The Intangibles of Leadership – The 10 Qualities of Superior Executive Performance
As an Organisational Psychologist, Davis is routinely exposed to executives at all levels and so is uniquely placed to be able to identify which characteristics and behaviours result a superior leadership performance.
Davis’ conclusion from his years of research and experience is that there are 10 ‘intangibles‘ or characteristics that are the result of an individual’s underlying values and psychological mechanisms. He suggests that, although intelligence, training and experience are important, it is these 10 characteristics that lead to some leaders, not only succeeding, but thriving.
Each ‘intangible’ is discussed in its own chapter, with case studies to illustrate and highlight the importance and relevance of each characteristic.
Each chapter is also structured in a standard format asking and answering some fundamental questions for each ‘intangible’:
- What is it?
- How do I know it when I see it?
- How do I get it?
This style not only makes the information easier to absorb, but it also provides a practical approach that an executive can use to develop each quality themselves.
The 10 ‘intangibles’ are:
- Wisdom – Experience borne of involvement in business, tempered by reflection and by putting each experience into context.
- Will – The act of getting things done by purely applying oneself to the task diligently and consistently.
- Executive Maturity – Having sufficient self control and awareness to control your emotional reaction to an event and the ability to evoke emotions in others for positive influence.
- Integrity – Having a value system that is moral and consistently and visibly holding yourself to that value system.
- Social Judgement – Having emotional awareness and intelligence and understanding people as a means to leading them.
- Presence – A gravitas that allows you to be recognized.
- Self-Insight – Recognition of what it is that drives you and the impact you have on others is a key way to improve what you do and how you do it.
- Self-Efficacy – A self belief that you can make a difference and control events to get things done.
- Fortitude – The internal strength that you confront challenges with.
- Fallibility – An understanding that you are going to get things wrong but will still attempt the difficult tasks.
For anyone that is well read in the Leadership field, many of these characteristics will be familiar. What Davis has achieved in this book is to present each characteristic in a clear and easily accessible manner so that an executive or aspiring leader can indentify ‘the differences that make THE difference’. He has essentially made these ‘intangibles’ tangible and provided an action plan for leaders to develop the characteristics that can improve both their individual career and the performance of the organisations they are leading.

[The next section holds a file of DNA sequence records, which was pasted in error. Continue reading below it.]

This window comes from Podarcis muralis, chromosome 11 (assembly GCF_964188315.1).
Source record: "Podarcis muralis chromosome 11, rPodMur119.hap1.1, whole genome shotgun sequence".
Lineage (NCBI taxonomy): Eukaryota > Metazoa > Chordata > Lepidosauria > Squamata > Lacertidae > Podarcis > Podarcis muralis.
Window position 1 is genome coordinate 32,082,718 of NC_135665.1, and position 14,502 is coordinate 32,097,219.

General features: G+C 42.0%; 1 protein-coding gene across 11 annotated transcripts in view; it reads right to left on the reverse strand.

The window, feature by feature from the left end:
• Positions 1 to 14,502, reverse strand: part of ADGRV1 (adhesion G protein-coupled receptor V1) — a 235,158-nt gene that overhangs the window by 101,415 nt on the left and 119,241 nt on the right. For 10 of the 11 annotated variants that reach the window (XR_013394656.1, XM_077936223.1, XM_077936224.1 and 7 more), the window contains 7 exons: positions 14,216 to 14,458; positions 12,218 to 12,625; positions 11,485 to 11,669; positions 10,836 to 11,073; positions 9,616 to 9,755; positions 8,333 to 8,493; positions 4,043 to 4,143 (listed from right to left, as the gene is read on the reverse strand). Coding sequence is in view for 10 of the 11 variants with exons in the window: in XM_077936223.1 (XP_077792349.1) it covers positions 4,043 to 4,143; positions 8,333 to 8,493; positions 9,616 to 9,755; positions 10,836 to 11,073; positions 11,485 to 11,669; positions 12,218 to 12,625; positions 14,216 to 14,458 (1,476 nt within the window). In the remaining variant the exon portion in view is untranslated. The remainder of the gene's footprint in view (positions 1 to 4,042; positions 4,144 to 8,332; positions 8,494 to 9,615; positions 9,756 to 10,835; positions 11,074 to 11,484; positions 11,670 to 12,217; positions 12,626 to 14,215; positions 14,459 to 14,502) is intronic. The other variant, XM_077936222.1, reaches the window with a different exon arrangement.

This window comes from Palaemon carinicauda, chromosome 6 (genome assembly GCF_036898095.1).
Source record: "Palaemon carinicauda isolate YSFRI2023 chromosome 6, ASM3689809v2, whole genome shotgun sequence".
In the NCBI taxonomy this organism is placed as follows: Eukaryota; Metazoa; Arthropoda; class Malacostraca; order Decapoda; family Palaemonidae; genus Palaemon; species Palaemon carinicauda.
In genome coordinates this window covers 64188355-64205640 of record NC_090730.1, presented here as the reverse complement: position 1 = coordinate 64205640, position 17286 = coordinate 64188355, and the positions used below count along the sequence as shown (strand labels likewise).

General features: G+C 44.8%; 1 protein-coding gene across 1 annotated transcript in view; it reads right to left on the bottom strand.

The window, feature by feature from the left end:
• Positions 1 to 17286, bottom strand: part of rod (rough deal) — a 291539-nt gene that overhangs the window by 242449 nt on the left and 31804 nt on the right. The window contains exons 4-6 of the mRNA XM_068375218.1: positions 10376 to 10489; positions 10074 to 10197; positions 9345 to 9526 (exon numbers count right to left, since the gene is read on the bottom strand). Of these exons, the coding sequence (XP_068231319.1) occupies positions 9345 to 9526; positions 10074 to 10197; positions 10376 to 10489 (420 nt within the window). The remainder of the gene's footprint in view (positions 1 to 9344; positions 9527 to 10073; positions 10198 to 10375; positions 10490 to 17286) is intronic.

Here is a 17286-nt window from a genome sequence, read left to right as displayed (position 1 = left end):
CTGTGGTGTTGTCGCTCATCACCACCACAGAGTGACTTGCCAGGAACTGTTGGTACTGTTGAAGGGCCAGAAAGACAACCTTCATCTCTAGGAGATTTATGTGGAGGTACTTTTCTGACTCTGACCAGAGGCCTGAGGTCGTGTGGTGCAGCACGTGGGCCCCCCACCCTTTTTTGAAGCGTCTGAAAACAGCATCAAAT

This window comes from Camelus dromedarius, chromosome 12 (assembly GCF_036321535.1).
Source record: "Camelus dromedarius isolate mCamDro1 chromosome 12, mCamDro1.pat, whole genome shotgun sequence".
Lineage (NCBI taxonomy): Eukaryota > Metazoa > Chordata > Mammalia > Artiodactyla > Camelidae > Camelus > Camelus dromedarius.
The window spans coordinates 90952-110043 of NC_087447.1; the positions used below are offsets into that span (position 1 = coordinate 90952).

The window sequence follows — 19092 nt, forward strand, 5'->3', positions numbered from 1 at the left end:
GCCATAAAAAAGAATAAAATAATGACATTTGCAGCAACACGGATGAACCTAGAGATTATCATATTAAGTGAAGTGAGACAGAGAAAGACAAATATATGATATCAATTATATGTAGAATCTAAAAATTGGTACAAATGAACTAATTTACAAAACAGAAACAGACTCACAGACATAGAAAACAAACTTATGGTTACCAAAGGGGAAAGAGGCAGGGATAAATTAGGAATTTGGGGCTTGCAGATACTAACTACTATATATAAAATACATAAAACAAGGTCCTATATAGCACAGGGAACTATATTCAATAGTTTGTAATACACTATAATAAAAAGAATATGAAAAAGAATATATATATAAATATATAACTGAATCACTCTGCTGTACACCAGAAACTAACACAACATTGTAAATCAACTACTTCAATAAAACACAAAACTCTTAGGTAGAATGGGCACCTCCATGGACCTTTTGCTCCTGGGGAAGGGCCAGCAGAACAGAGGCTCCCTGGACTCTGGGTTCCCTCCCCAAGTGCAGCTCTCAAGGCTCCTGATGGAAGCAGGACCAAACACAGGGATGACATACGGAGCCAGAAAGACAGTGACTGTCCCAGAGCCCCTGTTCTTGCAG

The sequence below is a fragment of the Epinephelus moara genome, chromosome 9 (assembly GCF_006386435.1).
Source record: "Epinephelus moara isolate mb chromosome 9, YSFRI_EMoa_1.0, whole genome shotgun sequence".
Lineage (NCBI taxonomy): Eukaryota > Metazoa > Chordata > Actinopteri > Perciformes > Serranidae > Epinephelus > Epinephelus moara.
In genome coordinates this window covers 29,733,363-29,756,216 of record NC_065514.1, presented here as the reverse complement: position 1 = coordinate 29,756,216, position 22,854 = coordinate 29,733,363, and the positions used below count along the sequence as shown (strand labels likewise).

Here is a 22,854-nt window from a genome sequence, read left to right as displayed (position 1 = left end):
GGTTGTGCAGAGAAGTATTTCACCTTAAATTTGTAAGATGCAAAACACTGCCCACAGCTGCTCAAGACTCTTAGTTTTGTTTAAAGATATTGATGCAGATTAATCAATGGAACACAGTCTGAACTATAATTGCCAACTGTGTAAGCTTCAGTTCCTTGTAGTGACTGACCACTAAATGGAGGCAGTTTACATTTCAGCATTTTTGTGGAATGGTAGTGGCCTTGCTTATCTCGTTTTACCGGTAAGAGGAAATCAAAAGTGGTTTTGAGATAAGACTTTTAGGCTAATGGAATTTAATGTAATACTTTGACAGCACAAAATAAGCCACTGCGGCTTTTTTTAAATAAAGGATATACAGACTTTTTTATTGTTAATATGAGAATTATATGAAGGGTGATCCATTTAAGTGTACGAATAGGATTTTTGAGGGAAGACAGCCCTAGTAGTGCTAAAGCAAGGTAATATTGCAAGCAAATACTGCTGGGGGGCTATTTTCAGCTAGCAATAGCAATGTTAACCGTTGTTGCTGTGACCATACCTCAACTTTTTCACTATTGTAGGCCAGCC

A valuable addition to any library on leadership.
For those who are interested in the coaching aspects of Business Performance Improvement or are coaches themselves, you may find my blog on coaching interesting.
The Coach’s Casebook looks at the application of coaching, case studies to consider and how coaching can be used to the benefit of both individual and business performance.
I hope you find it a useful resource.
Dare to Aspire
Productivity is an interesting word. It describes, in broad terms, the pace at which you generate output. As an worker, business owner, even a student, productivity is important.
Having an system that allows you to create your output more effectively more means that you can free up time. Time you can spend on play, hobbies or even just more output.
Here are 7 productivity tips to help you achieve more:
- Focus on what is important. Activity isn’t progress unless it is activity towards your vision. It is your goals that allow you to identify and select your priorities. Select tasks that move you towards those goals.
- Stop Multi-tasking. Select your top priority task and work on it until it is complete or until you reach a point where you cannot continue because of external dependencies. Then work on the next priority. A person with 10 priorities has no priorities so avoid having a task list that is too long.
- Avoid Distractions. Learn to focus on just one thing at a time. Distractions divide your effort and it often takes some time to re-engage with your original task. For example, Avoid checking email as soon as it hits you inbox. Just finish the task at hand and check email at a scheduled time